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Spine J. 2010 Aug;10(8):659-75. doi: 10.1016/j.spinee.2010.03.026. Epub 2010 May 5.

One-year prognosis in sick-listed low back pain patients with and without radiculopathy. Prognostic factors influencing pain and disability.

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The Spine Center, Department of Internal Medicine, Region Hospital Silkeborg, Denmark.



Previous research has documented various psychosocial risk factors with influence on outcome in low back pain (LBP) patients, but the value of clinical predictors has been less well documented.


To identify clinical and psychosocial risk factors at baseline influencing disability and pain at 1 year in LBP patients sick-listed 3 to 16 weeks, and to look for differences between nonspecific LBP and radiculopathy.


Cohort study with 1-year follow-up based on a randomized clinical trial.


Disability and change of disability, pain and change in pain at 1 year.


In a randomized clinical study evaluating multidisciplinary versus brief intervention, 325 patients were followed for 1 year. At baseline, they completed a questionnaire and went through a clinical low back examination, including measure of forward flexion and side flexion as well as tender point examination, a method to estimate diffuse tenderness. Furthermore, degenerative changes on plain X-rays of the lumbar spine were quantified, and sciatica was investigated by magnetic resonance imaging.


Radiculopathy was verified by magnetic resonance imaging in 111 (34%) patients. At 1 year, questions of disability in daily life activities and pain were answered by 60% and 67%, respectively. The intensity of back+leg pain and disability was closely correlated. Statistically significant predictors for both disability and back+leg pain at 1 year were intensity of back+leg pain, worrying and health anxiety, many tender points, and little or moderate exercise in leisure time. Two additional risk factors were identified in patients with radiculopathy: older age and "drinking alcohol less than once per month." Furthermore, disability at 1 year was associated with initial disability and compensation claim, and back+leg pain at 1 year was associated with fear avoidance about physical activity and the duration of pain. Change in disability was more closely associated with return to work than change in pain. Disc degeneration was not associated with disability or pain at 1 year. General health was not statistically significantly associated with outcome when adjusted for back+leg pain, disability, and worrying and health anxiety.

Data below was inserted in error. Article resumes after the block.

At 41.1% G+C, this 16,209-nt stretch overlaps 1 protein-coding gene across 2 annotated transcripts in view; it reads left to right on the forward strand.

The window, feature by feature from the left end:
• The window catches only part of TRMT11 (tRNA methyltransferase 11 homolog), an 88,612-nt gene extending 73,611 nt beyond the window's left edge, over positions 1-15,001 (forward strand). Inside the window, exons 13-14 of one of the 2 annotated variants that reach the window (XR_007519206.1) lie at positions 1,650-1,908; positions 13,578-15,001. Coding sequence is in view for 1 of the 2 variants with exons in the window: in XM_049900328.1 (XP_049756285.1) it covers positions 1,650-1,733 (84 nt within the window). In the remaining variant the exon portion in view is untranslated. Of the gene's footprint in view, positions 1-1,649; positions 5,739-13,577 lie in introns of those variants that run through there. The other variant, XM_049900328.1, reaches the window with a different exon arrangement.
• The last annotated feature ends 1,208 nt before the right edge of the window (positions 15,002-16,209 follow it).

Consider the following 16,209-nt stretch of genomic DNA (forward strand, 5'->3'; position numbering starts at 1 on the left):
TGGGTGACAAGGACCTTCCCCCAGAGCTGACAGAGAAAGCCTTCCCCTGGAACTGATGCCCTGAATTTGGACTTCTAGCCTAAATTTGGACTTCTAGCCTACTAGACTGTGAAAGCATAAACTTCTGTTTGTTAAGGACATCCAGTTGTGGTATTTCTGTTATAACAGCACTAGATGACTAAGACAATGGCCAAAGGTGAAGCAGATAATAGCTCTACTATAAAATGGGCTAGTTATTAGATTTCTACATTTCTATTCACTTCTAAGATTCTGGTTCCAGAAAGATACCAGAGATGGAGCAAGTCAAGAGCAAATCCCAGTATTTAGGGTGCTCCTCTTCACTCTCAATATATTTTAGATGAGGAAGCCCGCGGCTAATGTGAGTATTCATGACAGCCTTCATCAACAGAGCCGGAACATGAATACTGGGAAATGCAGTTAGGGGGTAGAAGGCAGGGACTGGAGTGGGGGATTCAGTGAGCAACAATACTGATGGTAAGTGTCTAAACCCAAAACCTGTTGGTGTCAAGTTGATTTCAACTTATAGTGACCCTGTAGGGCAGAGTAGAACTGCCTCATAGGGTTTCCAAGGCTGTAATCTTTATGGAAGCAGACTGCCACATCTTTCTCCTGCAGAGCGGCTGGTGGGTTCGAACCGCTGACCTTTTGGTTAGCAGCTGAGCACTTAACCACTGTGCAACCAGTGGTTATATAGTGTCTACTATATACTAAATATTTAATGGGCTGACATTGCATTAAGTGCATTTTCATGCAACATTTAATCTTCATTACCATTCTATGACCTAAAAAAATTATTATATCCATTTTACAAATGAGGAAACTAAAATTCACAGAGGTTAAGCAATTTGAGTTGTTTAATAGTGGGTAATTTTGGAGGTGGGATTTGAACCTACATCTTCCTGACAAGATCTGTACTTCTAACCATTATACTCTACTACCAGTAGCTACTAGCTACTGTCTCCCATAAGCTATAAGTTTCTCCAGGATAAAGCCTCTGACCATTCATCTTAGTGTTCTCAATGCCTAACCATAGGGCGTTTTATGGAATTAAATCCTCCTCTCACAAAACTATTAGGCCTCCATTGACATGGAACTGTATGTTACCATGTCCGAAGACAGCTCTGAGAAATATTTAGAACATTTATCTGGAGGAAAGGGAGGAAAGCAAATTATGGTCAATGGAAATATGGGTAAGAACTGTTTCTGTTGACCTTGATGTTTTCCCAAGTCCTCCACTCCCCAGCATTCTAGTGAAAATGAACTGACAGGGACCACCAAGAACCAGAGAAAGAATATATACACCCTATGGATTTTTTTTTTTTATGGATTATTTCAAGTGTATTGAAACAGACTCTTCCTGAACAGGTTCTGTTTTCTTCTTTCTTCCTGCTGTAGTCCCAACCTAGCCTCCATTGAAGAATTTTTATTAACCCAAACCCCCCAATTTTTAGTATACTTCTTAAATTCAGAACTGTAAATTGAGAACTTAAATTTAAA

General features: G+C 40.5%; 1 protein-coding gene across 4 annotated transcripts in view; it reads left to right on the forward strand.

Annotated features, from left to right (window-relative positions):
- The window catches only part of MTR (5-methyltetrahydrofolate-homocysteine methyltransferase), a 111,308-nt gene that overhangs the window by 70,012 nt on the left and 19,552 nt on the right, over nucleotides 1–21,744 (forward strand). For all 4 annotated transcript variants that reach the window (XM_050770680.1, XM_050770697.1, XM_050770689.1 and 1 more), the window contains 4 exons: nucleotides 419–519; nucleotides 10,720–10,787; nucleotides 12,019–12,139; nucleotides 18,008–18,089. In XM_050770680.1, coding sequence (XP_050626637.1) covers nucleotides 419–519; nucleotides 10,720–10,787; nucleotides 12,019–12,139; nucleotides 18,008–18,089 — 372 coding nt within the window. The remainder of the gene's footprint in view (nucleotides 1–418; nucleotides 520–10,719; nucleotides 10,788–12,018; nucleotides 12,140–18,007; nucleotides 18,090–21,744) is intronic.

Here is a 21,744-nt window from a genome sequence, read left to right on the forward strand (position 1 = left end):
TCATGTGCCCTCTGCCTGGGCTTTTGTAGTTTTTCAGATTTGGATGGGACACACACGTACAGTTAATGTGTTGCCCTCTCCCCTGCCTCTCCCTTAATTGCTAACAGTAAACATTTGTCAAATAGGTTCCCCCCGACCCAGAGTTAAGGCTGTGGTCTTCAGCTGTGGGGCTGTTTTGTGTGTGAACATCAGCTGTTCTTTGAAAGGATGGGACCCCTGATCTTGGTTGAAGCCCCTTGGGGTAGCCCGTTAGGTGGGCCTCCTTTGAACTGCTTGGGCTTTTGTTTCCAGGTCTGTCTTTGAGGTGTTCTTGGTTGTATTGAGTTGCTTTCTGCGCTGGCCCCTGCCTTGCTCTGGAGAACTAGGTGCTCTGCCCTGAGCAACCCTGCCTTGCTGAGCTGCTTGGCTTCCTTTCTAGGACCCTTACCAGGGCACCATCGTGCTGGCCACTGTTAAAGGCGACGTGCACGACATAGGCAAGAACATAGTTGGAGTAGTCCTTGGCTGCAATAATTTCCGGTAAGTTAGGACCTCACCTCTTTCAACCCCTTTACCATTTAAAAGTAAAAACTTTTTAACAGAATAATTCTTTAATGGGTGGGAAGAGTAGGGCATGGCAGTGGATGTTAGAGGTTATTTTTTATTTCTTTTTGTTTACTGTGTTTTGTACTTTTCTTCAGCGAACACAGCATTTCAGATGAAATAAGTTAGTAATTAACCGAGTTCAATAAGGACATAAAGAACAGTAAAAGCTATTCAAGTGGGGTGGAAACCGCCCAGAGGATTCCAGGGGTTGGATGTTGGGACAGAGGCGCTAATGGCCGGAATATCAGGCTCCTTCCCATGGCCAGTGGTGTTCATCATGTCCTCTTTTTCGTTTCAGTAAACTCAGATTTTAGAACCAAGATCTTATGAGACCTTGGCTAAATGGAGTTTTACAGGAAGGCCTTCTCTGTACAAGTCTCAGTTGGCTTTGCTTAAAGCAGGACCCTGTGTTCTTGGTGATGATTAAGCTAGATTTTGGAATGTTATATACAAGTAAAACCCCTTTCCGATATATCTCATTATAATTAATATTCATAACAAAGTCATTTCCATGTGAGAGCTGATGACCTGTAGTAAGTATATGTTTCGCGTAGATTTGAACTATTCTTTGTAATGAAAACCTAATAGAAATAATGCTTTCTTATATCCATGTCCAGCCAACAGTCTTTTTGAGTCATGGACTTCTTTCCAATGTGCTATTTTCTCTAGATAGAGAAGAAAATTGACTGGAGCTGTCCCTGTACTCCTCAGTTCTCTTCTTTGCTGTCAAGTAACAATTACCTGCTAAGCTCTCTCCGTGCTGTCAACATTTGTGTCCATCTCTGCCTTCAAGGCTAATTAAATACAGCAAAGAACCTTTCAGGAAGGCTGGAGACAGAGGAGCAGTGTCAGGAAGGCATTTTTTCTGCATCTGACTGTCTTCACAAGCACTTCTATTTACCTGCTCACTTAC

Disability and pain at 1 year were associated with baseline disability and pain, diffuse tenderness, worrying and health anxiety, compensation claim, fear avoidance, and baseline exercise habits. Only in patients with verified nerve root affection, older age, and restrained alcohol seemed to play a role. The multivariate models were insufficient in predicting disability and pain, partly because disability and pain were also strongly associated with return to work.

[Indexed for MEDLINE]

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